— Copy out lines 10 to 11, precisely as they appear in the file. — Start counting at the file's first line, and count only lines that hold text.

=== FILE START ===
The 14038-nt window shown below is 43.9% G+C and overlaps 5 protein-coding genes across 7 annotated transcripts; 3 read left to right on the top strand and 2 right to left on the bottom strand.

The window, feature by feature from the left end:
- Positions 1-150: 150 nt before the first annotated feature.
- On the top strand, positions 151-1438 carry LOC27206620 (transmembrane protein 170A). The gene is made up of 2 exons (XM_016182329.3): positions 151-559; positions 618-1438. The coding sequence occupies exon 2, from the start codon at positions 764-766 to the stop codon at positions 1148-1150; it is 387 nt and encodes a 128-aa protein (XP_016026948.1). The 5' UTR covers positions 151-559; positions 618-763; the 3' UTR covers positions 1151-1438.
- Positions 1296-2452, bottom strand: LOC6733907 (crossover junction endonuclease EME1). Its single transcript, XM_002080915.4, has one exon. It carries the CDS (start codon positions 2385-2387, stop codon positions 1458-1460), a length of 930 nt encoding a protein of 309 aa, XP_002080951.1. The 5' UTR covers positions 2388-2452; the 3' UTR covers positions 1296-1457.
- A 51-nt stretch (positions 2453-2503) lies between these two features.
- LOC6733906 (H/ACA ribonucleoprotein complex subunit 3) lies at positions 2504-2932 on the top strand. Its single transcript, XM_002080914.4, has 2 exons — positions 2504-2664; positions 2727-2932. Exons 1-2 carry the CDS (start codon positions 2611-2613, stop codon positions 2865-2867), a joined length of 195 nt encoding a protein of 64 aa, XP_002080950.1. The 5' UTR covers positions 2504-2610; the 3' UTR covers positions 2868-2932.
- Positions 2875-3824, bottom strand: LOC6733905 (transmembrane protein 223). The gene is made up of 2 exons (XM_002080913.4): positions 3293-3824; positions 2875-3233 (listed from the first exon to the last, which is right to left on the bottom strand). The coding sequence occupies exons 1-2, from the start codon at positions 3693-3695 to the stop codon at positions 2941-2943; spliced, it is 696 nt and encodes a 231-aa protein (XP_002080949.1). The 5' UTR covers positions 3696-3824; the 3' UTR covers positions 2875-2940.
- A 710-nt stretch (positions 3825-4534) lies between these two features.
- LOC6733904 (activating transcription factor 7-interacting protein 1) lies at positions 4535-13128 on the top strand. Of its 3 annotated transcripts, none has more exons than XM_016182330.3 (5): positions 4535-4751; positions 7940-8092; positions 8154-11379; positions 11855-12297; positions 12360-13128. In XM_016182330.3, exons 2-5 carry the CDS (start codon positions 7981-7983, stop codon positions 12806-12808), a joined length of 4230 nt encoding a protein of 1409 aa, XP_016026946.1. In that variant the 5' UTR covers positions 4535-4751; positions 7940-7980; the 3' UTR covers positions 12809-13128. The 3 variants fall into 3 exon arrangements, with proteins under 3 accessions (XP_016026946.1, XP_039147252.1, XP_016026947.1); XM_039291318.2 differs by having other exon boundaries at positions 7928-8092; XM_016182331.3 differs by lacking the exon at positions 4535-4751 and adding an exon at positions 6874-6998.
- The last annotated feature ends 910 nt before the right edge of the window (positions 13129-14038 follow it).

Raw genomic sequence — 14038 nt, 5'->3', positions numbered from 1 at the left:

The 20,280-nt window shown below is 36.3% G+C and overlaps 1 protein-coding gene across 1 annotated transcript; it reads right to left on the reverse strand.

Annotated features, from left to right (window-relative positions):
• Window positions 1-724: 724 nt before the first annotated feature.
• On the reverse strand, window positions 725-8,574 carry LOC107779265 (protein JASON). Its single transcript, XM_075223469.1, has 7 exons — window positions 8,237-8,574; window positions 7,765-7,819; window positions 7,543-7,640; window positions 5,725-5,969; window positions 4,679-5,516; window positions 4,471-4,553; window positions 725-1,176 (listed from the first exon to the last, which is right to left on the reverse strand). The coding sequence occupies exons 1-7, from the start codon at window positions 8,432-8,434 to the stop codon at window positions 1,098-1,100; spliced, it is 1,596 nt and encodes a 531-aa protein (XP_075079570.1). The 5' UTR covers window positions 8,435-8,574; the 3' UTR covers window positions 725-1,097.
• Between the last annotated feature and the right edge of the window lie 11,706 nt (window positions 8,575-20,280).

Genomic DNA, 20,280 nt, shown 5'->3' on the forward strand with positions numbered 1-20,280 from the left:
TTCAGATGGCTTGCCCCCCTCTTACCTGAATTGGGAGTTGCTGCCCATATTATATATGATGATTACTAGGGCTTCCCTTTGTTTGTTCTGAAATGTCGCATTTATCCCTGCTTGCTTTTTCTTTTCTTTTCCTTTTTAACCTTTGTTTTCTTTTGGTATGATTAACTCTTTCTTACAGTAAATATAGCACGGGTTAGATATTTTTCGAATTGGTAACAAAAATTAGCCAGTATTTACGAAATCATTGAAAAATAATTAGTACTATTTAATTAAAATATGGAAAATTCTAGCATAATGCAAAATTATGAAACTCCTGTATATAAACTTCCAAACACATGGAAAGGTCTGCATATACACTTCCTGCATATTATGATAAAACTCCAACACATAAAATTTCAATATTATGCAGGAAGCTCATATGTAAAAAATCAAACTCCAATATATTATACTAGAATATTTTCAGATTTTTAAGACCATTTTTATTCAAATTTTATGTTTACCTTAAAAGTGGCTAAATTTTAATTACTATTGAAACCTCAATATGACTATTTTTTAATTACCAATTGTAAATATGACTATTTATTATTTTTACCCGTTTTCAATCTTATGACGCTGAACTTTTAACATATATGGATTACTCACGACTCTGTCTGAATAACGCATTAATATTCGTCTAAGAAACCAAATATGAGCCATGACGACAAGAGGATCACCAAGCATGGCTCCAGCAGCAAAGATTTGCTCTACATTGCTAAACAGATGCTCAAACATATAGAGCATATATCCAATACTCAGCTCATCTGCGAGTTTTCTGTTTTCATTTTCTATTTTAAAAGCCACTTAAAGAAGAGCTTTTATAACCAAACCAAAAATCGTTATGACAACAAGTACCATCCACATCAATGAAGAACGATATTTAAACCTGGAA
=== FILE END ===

- LOC6733904 (activating transcription factor 7-interacting protein 1) lies at positions 4535-13128 on the top strand. Of its 3 annotated transcripts, none has more exons than XM_016182330.3 (5): positions 4535-4751; positions 7940-8092; positions 8154-11379; positions 11855-12297; positions 12360-13128. In XM_016182330.3, exons 2-5 carry the CDS (start codon positions 7981-7983, stop codon positions 12806-12808), a joined length of 4230 nt encoding a protein of 1409 aa, XP_016026946.1. In that variant the 5' UTR covers positions 4535-4751; positions 7940-7980; the 3' UTR covers positions 12809-13128. The 3 variants fall into 3 exon arrangements, with proteins under 3 accessions (XP_016026946.1, XP_039147252.1, XP_016026947.1); XM_039291318.2 differs by having other exon boundaries at positions 7928-8092; XM_016182331.3 differs by lacking the exon at positions 4535-4751 and adding an exon at positions 6874-6998.
- The last annotated feature ends 910 nt before the right edge of the window (positions 13129-14038 follow it).